1719: English astronomer
, who established the Greenwich Observatory, died.
1857: Britain's Queen Victoria decided to make
the capital of Canada. 1879: Thomas Edison first publicly
demonstrated his electric
in Menlo Park, NJ. 1905:
, considered in Russia to be the inventor of
radio, died. 1935: A patent was issued for the game of
, assigned to Parker Brothers. 1940: French biophysicist
Jacques-Arsène d' Arsonval
, who invented the reflecting moving-coil
used to measure weak electric currents, died.
1974: Private U.S. citizens were allowed to buy and own
in bullion for the first time in more than 40 years (high
of $875/oz. in 1980, currently around $600/oz). 1991: The
was officially dissolved. 1995: The final
Calvin and Hobbes
comic strip was published - reruns are not
allowed. 1997: Intel cut price of Pentium II-233 MHz from $401 to
, the world's tallest skyscraper, was fully opened.
| Feb | Mar |
Apr | May |
Jun | Jul |
Aug | Sep |
Oct | Nov |
historical tidbits have been collected from various sources, mostly on the Internet.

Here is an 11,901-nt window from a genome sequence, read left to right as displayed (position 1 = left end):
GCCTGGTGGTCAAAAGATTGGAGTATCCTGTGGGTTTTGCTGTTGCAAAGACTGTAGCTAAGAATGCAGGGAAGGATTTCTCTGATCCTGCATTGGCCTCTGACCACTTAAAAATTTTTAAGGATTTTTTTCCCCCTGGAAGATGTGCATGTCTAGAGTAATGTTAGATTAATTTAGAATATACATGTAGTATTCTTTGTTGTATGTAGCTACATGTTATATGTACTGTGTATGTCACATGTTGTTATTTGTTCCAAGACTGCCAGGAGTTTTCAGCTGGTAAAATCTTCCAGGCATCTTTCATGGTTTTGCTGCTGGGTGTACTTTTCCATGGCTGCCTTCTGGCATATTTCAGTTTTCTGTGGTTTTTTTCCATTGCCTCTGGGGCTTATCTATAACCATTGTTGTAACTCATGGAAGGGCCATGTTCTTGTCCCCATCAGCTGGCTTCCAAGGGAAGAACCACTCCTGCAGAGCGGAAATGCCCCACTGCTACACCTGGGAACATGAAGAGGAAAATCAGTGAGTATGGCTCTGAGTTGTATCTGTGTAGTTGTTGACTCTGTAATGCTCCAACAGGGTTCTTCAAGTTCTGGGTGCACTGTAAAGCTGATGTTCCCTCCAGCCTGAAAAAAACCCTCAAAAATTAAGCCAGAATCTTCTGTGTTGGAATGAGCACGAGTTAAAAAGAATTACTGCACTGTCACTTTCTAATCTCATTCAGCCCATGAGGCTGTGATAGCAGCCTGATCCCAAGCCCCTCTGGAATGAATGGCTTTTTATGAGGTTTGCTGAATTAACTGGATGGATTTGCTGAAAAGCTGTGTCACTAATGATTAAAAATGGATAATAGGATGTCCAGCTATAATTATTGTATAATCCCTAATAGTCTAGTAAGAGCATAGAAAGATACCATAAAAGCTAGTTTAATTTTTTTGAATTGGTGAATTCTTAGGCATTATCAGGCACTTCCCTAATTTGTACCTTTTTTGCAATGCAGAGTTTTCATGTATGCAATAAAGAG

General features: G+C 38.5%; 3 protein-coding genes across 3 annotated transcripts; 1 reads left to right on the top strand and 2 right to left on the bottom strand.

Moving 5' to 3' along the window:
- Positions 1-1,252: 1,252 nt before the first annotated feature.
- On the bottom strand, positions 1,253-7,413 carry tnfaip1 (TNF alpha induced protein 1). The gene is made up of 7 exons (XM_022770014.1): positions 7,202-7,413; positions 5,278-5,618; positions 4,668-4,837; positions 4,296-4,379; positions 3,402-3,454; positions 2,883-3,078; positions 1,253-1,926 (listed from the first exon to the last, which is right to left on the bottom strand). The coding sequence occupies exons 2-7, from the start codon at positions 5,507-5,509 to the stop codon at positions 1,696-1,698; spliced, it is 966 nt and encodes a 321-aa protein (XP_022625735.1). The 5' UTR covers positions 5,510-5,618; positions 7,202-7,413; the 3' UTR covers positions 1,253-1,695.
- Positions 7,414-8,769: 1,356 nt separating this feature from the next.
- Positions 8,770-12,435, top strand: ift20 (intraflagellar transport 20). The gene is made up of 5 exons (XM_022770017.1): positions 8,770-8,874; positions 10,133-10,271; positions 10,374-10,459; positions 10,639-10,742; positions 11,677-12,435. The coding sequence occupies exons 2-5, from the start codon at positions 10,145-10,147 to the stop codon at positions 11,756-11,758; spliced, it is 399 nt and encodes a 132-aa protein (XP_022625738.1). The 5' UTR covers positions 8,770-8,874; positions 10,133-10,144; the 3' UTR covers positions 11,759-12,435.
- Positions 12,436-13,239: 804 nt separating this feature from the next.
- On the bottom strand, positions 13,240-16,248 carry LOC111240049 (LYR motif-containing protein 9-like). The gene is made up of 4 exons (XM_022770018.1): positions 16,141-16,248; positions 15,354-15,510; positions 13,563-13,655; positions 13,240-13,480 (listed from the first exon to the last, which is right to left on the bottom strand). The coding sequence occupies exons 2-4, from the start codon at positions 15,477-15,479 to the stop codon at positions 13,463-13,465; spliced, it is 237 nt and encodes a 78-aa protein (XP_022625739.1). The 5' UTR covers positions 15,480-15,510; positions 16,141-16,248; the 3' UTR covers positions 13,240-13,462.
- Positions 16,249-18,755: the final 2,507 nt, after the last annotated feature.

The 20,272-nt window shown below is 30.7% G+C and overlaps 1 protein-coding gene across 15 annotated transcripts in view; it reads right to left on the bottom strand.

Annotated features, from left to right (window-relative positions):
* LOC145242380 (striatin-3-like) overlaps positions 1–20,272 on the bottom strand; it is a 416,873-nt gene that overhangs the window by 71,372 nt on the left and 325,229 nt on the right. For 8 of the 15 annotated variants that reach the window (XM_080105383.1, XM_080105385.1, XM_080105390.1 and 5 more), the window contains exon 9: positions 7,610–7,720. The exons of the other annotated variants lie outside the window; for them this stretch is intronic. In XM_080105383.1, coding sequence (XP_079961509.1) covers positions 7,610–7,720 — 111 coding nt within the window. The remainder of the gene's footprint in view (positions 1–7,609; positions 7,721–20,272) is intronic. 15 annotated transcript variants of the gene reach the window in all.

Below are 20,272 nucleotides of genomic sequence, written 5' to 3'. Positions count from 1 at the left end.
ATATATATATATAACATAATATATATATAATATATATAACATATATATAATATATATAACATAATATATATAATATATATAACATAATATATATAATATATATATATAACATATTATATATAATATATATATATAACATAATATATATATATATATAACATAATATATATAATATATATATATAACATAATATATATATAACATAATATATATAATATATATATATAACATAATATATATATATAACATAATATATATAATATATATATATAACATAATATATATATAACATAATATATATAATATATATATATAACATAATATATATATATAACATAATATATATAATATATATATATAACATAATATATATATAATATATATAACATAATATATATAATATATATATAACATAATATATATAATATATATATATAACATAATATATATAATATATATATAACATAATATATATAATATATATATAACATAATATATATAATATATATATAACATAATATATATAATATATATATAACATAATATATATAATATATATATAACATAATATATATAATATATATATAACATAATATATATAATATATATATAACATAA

As detailed in
this article, there
is a lot of wrong information that is repeated hundreds of times because most websites
do not validate with authoritative sources. On RF Cafe, events with
hyperlinks have been verified. Many years ago,
I began commemorating the birthdays of notable people and events with
special RF Cafe logos.
Where available, I like to use images from postage stamps from the country where
the person or event occurred. Images used in the logos are often from open source websites
like Wikipedia, and are specifically credited with a hyperlink back to the source where
possible. Fair Use
laws permit small samples of copyrighted content.